Cinéphile Sundays is not running Spring 2018. We do have a new film series this semester: Between Constructed and Imagined Spaces: Visiting Filmmaker Screening and Conversation Series.
Cinéphile Sundays is on hiatus for Fall 2017.
Please check our Facebook page for news about other film screenings and events this semester.
Cinéphile Sundays, Spring 2017
Where Do We Go Now?
Although films made by women have already figured in our Cinéphile Sundays series, the time has come to dedicate a five-film cycle to women directors. The series' title, Where Do We Go Now?, is the English translation of the title of one of the films, Nadine Labaki's Et maintenant on va où? (2011).
All films will be shown in Collins Cinema. Screenings are free and seats are first come, first served.
Cinéphile Sundays is generously supported by the Edwards Fund.
As the oldest surviving animated feature, Lotte Reininger's film goes a long way to proving the relevance of women filmmakers in the history of animation. Die Abenteuer des Prinzen Achmed features a silhouette animation technique Reininger invented, which involved manipulated cutouts made from cardboard and thin sheets of lead under a camera -- a technique she would continue using for the rest of her long filmmaking career.
Sally Potter's visually sumptuous Orlando (1992) is the cinematic adaptation of Virginia Woolf's gender- and history-bending novel of the same name. Beginning in the era of Queen Elizabeth I (played with gusto by writer and performer Quentin Crisp) and rolling down the centuries to end in contemporary London, Orlando is faithful to the spirit of a book that was regarded as impossible to adapt for the screen.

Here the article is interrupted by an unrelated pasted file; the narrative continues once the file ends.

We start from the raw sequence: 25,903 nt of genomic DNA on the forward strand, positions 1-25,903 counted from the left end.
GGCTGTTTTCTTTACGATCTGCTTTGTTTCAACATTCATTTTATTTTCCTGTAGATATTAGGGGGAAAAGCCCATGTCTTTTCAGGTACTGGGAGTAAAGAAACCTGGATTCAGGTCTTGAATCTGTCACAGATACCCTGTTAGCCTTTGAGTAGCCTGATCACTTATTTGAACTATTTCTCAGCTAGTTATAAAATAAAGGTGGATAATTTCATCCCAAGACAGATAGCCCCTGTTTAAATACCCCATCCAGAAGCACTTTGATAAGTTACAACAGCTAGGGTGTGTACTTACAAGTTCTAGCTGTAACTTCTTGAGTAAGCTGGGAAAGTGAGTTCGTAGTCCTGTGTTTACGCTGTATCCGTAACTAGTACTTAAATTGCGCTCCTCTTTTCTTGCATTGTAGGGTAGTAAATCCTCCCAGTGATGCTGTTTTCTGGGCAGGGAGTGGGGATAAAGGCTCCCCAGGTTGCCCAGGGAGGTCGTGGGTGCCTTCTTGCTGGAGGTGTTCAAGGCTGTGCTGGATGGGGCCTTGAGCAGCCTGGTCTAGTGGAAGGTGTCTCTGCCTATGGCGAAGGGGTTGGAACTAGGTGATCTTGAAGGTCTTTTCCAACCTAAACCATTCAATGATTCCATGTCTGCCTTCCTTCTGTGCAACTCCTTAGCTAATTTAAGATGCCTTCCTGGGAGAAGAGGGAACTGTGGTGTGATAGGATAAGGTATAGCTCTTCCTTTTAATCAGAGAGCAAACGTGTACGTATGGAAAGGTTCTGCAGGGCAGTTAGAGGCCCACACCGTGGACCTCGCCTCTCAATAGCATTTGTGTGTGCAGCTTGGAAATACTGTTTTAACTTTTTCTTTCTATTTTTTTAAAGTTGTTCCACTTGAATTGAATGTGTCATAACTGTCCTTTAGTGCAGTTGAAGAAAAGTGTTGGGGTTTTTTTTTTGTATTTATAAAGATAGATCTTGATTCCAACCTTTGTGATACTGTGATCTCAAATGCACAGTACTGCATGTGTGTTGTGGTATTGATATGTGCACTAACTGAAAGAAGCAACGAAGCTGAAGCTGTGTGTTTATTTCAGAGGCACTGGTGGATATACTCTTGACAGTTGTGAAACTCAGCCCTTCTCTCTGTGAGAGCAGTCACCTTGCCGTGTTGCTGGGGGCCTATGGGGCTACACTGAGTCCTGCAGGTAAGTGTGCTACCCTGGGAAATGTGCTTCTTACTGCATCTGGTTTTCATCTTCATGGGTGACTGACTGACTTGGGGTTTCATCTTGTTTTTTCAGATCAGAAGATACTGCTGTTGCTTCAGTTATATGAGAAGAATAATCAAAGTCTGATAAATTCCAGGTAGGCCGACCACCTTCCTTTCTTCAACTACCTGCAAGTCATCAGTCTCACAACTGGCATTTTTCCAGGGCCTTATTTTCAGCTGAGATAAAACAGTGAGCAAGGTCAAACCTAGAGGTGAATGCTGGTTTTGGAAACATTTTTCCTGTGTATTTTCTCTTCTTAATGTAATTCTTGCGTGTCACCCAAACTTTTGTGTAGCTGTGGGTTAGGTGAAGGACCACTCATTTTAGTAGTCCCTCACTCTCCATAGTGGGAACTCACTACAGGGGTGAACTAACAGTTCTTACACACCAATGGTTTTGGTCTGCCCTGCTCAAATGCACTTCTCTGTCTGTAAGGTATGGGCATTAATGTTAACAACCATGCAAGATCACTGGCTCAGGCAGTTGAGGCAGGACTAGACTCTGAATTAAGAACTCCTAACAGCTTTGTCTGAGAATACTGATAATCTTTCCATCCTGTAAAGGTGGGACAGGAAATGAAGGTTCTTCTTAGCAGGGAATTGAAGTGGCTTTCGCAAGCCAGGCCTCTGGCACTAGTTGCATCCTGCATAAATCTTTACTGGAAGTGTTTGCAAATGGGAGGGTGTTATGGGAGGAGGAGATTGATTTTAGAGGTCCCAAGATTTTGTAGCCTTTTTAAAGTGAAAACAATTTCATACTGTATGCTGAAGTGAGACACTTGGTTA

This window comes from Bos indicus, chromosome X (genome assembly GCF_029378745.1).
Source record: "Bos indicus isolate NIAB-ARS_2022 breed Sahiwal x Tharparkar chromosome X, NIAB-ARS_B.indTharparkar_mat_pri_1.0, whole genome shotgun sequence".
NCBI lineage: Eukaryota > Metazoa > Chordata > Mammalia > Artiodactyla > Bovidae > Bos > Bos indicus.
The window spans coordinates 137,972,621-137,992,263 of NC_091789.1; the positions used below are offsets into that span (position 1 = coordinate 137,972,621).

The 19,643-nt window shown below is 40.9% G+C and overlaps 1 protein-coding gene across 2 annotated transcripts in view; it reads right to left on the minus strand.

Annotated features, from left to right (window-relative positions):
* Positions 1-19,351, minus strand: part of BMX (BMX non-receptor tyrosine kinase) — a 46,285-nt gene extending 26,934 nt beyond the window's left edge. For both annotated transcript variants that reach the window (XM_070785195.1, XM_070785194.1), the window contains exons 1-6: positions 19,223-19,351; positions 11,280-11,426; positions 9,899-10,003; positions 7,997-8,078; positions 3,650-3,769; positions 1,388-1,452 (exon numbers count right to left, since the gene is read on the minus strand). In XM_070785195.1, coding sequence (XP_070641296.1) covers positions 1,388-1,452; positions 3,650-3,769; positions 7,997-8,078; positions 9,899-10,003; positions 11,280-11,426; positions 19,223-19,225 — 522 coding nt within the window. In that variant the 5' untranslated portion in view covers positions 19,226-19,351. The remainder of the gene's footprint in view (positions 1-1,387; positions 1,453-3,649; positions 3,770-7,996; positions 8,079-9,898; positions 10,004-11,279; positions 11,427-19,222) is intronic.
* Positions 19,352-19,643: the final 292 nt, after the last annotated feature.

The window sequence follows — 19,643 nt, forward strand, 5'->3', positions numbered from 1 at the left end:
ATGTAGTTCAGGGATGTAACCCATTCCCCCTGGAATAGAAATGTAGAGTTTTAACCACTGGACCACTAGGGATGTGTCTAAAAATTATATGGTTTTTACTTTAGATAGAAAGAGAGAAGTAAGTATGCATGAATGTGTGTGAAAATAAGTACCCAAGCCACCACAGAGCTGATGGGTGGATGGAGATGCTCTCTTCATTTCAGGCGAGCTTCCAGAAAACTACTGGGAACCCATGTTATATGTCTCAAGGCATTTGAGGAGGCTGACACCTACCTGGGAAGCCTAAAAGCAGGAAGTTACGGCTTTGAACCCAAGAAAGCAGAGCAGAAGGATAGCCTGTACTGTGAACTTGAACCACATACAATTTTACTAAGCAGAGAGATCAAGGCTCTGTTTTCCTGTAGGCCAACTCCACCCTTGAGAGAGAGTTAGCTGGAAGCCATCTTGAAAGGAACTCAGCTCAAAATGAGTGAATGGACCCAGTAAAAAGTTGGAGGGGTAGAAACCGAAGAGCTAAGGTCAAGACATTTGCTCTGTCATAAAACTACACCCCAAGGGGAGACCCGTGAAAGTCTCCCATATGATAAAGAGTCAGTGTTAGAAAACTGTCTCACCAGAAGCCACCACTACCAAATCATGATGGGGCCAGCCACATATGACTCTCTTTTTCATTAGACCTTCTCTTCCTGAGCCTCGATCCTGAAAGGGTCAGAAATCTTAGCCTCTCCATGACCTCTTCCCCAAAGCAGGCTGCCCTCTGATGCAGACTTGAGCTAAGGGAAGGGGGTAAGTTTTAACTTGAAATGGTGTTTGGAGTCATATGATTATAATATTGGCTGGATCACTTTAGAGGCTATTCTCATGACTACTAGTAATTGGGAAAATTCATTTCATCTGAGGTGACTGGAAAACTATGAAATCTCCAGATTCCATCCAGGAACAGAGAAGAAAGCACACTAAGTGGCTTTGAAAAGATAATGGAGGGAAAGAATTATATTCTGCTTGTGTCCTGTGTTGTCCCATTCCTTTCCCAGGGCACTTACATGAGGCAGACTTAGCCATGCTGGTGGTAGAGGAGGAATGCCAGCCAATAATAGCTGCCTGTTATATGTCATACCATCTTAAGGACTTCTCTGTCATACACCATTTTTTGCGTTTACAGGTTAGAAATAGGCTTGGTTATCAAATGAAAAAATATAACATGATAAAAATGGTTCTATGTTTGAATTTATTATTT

Et maintenant on va où?
Nadine Labaki's first film, Caramel (2007), premiered at the Cannes film festival and went on to become the most internationally acclaimed and exposed Lebanese film to date. Et maintenant on va où?, the winner of the People's Choice Award at the 2011 Toronto International Film Festival, is a bold step in political filmmaking, a fairy tale that attempts the impossible: at once the depiction of an intractably topical situation in Lebanon (namely the conflict between Muslims and Christians) and the visualization of what could happen if women took some extreme, utopian -- and humorous -- measures.
In the high-stakes world of the Takarazuka Revue, young women vie to perform as men or women in the troupe's wildly popular musicals. A fascinating documentary about gender, sexuality, and performance, Dream Girls offers a unique perspective on the confines of modern women in a male-dominated world.
Join film archivist May Haduong '00 as she presents a rare 16mm print of Dream Girls, along with some outstanding short films from the Academy Film Archive's collection.